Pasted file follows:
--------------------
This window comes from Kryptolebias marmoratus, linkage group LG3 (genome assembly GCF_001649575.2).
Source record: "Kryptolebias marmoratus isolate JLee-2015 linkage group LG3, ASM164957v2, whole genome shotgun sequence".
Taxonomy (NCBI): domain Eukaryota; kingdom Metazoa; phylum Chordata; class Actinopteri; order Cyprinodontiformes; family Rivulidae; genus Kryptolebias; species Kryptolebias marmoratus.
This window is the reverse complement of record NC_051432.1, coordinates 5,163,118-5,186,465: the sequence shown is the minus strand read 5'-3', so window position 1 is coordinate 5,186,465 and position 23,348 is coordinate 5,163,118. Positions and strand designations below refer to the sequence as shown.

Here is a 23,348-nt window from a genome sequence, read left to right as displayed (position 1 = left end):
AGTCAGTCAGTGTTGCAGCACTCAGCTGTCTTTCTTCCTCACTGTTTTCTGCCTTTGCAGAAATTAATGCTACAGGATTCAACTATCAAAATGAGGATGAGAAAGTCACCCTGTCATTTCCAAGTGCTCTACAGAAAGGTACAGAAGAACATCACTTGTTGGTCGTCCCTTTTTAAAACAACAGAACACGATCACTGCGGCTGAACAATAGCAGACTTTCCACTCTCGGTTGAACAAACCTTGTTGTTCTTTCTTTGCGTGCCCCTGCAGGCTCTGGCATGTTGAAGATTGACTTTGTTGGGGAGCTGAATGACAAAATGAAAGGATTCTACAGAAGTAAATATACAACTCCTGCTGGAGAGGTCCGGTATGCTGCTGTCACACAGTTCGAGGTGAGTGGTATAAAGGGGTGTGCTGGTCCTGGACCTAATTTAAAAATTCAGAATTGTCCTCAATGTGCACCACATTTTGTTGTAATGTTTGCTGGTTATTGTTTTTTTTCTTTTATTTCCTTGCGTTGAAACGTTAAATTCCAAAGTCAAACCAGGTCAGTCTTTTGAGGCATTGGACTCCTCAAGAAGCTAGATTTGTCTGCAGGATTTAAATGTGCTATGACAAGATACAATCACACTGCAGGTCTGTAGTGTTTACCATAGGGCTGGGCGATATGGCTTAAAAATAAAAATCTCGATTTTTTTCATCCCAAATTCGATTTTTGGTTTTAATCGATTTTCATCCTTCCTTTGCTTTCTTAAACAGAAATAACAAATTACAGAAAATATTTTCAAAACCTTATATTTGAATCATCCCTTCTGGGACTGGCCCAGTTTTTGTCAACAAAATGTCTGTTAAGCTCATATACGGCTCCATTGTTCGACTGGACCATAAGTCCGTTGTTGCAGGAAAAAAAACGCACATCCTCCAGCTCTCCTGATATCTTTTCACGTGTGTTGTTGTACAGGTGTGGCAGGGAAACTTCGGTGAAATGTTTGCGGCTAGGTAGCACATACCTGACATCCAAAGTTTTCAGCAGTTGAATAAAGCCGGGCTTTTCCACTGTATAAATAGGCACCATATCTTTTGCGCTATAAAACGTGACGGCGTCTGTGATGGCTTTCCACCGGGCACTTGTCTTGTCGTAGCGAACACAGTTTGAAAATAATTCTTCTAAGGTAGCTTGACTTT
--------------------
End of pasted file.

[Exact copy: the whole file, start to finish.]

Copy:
This window comes from Kryptolebias marmoratus, linkage group LG3 (genome assembly GCF_001649575.2).
Source record: "Kryptolebias marmoratus isolate JLee-2015 linkage group LG3, ASM164957v2, whole genome shotgun sequence".
Taxonomy (NCBI): domain Eukaryota; kingdom Metazoa; phylum Chordata; class Actinopteri; order Cyprinodontiformes; family Rivulidae; genus Kryptolebias; species Kryptolebias marmoratus.
This window is the reverse complement of record NC_051432.1, coordinates 5,163,118-5,186,465: the sequence shown is the minus strand read 5'-3', so window position 1 is coordinate 5,186,465 and position 23,348 is coordinate 5,163,118. Positions and strand designations below refer to the sequence as shown.

Here is a 23,348-nt window from a genome sequence, read left to right as displayed (position 1 = left end):
AGTCAGTCAGTGTTGCAGCACTCAGCTGTCTTTCTTCCTCACTGTTTTCTGCCTTTGCAGAAATTAATGCTACAGGATTCAACTATCAAAATGAGGATGAGAAAGTCACCCTGTCATTTCCAAGTGCTCTACAGAAAGGTACAGAAGAACATCACTTGTTGGTCGTCCCTTTTTAAAACAACAGAACACGATCACTGCGGCTGAACAATAGCAGACTTTCCACTCTCGGTTGAACAAACCTTGTTGTTCTTTCTTTGCGTGCCCCTGCAGGCTCTGGCATGTTGAAGATTGACTTTGTTGGGGAGCTGAATGACAAAATGAAAGGATTCTACAGAAGTAAATATACAACTCCTGCTGGAGAGGTCCGGTATGCTGCTGTCACACAGTTCGAGGTGAGTGGTATAAAGGGGTGTGCTGGTCCTGGACCTAATTTAAAAATTCAGAATTGTCCTCAATGTGCACCACATTTTGTTGTAATGTTTGCTGGTTATTGTTTTTTTTCTTTTATTTCCTTGCGTTGAAACGTTAAATTCCAAAGTCAAACCAGGTCAGTCTTTTGAGGCATTGGACTCCTCAAGAAGCTAGATTTGTCTGCAGGATTTAAATGTGCTATGACAAGATACAATCACACTGCAGGTCTGTAGTGTTTACCATAGGGCTGGGCGATATGGCTTAAAAATAAAAATCTCGATTTTTTTCATCCCAAATTCGATTTTTGGTTTTAATCGATTTTCATCCTTCCTTTGCTTTCTTAAACAGAAATAACAAATTACAGAAAATATTTTCAAAACCTTATATTTGAATCATCCCTTCTGGGACTGGCCCAGTTTTTGTCAACAAAATGTCTGTTAAGCTCATATACGGCTCCATTGTTCGACTGGACCATAAGTCCGTTGTTGCAGGAAAAAAAACGCACATCCTCCAGCTCTCCTGATATCTTTTCACGTGTGTTGTTGTACAGGTGTGGCAGGGAAACTTCGGTGAAATGTTTGCGGCTAGGTAGCACATACCTGACATCCAAAGTTTTCAGCAGTTGAATAAAGCCGGGCTTTTCCACTGTATAAATAGGCACCATATCTTTTGCGCTATAAAACGTGACGGCGTCTGTGATGGCTTTCCACCGGGCACTTGTCTTGTCGTAGCGAACACAGTTTGAAAATAATTCTTCTAAGGTAGCTTGACTTT